He accused the hospital trust of “an alarming lack of candour” in its response to patients who had been misdiagnosed and in failing to respond to whistle-blowers’ concerns.
UHBT said it had apologised to patients harmed, accepted the inquiry’s findings and focused on implementing the recommendations. A spokesman said the inquiry’s independent panel found no evidence to suggest that the department was not safe.
An inquiry spokesman said “The panel did not re-review [the slides in which discrepancies were found] because the panel felt it would not materially affect their conclusions.” He said there was no clinical consensus about what constitutes an acceptable error rate.
UK’s new immigration regulations: Indian chefs may lose their jobs to EU counterparts
Thanks to the skill of Indian cooks, curry has become the favourite food of the English so this is a serious matter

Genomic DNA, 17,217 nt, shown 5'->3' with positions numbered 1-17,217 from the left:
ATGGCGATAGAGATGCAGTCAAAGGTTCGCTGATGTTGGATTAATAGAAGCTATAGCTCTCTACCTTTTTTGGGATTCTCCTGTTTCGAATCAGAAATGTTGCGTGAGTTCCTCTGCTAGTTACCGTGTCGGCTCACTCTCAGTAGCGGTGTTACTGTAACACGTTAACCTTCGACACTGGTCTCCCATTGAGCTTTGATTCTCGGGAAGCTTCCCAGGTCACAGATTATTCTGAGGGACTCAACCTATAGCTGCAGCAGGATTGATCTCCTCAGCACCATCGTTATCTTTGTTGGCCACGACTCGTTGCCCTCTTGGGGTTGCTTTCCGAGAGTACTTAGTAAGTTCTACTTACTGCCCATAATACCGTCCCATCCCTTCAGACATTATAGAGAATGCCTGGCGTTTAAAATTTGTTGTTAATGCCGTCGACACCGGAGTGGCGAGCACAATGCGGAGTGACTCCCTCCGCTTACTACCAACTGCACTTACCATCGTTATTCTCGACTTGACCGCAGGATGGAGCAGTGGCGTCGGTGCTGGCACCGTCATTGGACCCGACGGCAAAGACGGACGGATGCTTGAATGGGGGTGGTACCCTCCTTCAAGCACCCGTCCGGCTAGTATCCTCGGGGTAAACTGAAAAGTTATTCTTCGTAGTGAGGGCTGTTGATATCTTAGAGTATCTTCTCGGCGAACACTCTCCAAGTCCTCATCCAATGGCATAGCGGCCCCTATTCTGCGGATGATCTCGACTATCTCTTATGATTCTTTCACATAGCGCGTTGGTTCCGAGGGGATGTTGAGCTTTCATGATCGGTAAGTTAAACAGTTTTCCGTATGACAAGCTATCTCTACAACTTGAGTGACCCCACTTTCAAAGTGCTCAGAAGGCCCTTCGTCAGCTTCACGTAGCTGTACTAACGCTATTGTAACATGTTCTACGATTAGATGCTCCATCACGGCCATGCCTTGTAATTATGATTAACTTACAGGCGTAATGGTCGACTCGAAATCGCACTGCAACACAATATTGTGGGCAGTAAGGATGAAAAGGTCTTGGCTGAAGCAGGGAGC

The chicken curry in Birmingham may not taste the same anymore. And the blame for this lies squarely with the United Kingdom’s new immigration policy. The new rules make it impossible for specialised chefs from India to move to Britain.
“Under the rules for Tier 2 skilled migrants, chefs from non-European Union countries who will be allowed to work in the UK have to earn a minimum amount of £30,000 annually. This is far too high and the restriction has badly hit Indian restaurants in the UK,” says Keith Vaz, a Labour MP. Vaz, whose family is from Goa, has been a vocal critic of the new immigration rules.
According to the revised policy, non-EU migrants who want to work as chefs should have a minimum of five years’ experience in a similar job and graduate-level qualifications. Further, an announcement by UK’s immigration minister Damian Green last week on a threshold salary range of between £31,000 and £49,000 annually has also caused resentment among the Indian community. Green’s statement means that those chefs from India, who fall below the salary limit, will now have to leave the country after five years, and will not be eligible for permanent residence.